Social identity reduces depression by fostering positive attributions

Cruwys, Tegan, South, Erica I., Greenaway, Katharine H. and Haslam, S. Alexander (2014) Social identity reduces depression by fostering positive attributions. Social Psychological and Personality Science, 6 1: 65-74. doi:10.1177/1948550614543309


Author Cruwys, Tegan
South, Erica I.
Greenaway, Katharine H.
Haslam, S. Alexander
Title Social identity reduces depression by fostering positive attributions
Journal name Social Psychological and Personality Science   Check publisher's open access policy
ISSN 1948-5506
1948-5514
Publication date 2014-07-30
Year available 2014
Sub-type Article (original research)
DOI 10.1177/1948550614543309
Open Access Status Not yet assessed
Volume 6
Issue 1
Start page 65
End page 74
Total pages 10
Place of publication Thousand Oaks, CA, United States
Publisher Sage
Language eng
Subject 3207 Social Psychology
3203 Clinical Psychology
Abstract Social identities are generally associated with better health and in particular lower levels of depression. However, there has been limited investigation of why social identities protect against depression. The current research suggests that social identities reduce depression in part because they attenuate the depressive attribution style (internal, stable, and global; e.g., “I failed because I’m stupid”). These relationships are first investigated in a survey (Study 1, N = 139) and then followed up in an experiment that manipulates social identity salience (Study 2, N = 88). In both cases, people with stronger social identities were less likely to attribute negative events to internal, stable, or global causes and subsequently reported lower levels of depression. These studies thus indicate that social identities can protect and enhance mental health by facilitating positive interpretations of stress and failure. Implications for clinical theory and practice are discussed.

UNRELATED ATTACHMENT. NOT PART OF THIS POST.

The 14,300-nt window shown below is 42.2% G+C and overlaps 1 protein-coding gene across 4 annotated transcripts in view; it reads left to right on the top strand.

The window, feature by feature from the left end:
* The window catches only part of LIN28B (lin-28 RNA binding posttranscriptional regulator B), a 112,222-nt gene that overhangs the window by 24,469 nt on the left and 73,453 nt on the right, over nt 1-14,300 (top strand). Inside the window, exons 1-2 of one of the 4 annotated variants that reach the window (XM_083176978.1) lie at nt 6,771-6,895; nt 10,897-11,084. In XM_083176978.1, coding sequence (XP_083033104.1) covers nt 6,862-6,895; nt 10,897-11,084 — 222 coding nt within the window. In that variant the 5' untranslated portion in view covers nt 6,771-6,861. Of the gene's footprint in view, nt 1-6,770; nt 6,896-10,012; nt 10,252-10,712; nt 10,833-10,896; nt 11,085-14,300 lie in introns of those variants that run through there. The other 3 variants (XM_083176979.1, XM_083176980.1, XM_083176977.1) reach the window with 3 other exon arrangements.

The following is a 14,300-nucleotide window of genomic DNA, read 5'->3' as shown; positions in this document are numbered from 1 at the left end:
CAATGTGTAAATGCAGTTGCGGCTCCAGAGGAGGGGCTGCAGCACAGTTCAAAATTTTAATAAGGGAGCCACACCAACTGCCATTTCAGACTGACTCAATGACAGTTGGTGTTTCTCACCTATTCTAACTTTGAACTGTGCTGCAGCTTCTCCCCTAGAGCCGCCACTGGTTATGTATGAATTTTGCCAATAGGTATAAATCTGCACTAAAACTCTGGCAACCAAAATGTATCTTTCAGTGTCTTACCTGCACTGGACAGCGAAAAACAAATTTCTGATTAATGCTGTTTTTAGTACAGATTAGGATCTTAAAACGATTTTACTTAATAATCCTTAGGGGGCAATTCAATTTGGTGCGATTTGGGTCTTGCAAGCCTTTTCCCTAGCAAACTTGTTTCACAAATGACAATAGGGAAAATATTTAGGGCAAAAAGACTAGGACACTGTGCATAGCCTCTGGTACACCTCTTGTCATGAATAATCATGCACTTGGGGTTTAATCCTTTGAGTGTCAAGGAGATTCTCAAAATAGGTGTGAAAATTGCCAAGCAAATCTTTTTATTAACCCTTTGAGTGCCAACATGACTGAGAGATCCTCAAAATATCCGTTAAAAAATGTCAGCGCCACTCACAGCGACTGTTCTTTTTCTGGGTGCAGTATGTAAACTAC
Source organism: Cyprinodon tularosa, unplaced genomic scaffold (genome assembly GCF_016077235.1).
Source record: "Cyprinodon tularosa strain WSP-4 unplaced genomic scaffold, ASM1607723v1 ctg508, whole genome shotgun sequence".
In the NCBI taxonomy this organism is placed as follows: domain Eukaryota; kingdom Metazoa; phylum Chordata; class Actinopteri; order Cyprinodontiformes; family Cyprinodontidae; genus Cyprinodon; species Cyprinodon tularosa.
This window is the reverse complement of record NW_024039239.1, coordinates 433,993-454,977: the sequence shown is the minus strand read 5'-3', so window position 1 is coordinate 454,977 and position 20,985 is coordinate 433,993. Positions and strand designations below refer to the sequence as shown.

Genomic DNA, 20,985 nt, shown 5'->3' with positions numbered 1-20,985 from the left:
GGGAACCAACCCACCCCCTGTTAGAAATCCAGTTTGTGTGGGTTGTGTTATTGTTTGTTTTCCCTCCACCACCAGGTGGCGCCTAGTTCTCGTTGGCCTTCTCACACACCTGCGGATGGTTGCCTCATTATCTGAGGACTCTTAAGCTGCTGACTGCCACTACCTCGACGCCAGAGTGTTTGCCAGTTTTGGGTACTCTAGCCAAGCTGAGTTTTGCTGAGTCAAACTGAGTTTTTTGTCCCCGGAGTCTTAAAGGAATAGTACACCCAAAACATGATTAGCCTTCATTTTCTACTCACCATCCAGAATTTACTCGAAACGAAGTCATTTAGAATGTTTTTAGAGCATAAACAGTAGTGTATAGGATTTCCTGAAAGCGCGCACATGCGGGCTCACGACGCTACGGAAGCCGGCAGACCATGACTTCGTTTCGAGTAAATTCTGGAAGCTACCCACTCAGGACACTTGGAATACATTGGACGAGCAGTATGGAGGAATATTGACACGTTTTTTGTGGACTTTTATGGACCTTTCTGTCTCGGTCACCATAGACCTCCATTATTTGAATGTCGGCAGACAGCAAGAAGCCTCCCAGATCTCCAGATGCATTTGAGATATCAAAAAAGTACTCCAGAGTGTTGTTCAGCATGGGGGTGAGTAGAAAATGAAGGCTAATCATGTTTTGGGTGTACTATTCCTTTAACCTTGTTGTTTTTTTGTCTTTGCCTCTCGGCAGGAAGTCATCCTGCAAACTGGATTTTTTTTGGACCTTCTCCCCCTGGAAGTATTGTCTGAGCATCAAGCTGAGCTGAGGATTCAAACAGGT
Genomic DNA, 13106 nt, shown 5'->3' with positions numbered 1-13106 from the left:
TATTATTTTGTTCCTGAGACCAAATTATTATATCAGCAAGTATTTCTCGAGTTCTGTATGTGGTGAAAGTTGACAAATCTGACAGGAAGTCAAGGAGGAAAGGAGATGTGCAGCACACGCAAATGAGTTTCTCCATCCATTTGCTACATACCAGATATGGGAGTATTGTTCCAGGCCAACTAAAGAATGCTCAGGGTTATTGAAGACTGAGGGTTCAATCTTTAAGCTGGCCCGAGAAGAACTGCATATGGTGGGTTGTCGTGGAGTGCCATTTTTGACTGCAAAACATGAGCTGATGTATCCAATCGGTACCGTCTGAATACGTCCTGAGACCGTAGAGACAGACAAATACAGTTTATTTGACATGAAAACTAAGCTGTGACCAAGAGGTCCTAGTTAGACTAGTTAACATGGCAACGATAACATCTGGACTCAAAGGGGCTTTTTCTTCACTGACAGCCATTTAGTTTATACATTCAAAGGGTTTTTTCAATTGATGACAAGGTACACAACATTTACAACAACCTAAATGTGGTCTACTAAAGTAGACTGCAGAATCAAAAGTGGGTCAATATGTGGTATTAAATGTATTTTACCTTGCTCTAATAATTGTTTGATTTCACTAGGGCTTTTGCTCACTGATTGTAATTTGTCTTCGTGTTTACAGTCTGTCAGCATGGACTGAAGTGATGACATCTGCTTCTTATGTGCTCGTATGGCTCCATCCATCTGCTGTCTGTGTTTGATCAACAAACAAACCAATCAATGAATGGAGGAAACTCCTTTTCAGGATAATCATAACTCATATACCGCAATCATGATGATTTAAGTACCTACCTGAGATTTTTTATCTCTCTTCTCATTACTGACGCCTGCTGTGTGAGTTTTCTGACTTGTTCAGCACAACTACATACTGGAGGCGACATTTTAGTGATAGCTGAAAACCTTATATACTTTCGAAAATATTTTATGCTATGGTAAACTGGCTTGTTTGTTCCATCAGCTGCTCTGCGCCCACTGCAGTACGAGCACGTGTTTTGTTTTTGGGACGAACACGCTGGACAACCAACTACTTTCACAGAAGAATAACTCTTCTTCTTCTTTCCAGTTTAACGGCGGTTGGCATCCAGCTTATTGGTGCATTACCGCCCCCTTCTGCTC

Formatted abstract
Social identities are generally associated with better health and in particular lower levels of depression. However, there has been limited investigation of why social identities protect against depression. The current research suggests that social identities reduce depression in part because they attenuate the depressive attribution style (internal, stable, and global; e.g., “I failed because I’m stupid”). These relationships are first investigated in a survey (Study 1, N = 139) and then followed up in an experiment that manipulates social identity salience (Study 2, N = 88). In both cases, people with stronger social identities were less likely to attribute negative events to internal, stable, or global causes and subsequently reported lower levels of depression. These studies thus indicate that social identities can protect and enhance mental health by facilitating positive interpretations of stress and failure. Implications for clinical theory and practice are discussed.
Keyword Depression
Social identity
Multiple group membership
Attribution
Q-Index Code C1
Q-Index Status Confirmed Code
Grant ID FL110100199
Institutional Status UQ
Additional Notes Published online ahead of print 30 July 2014.

Document type: Journal Article
Sub-type: Article (original research)
Collections: Official 2015 Collection
School of Psychology Publications
 
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Created: Wed, 16 Jul 2014, 21:09:39 EST by Tegan Cruwys on behalf of School of Psychology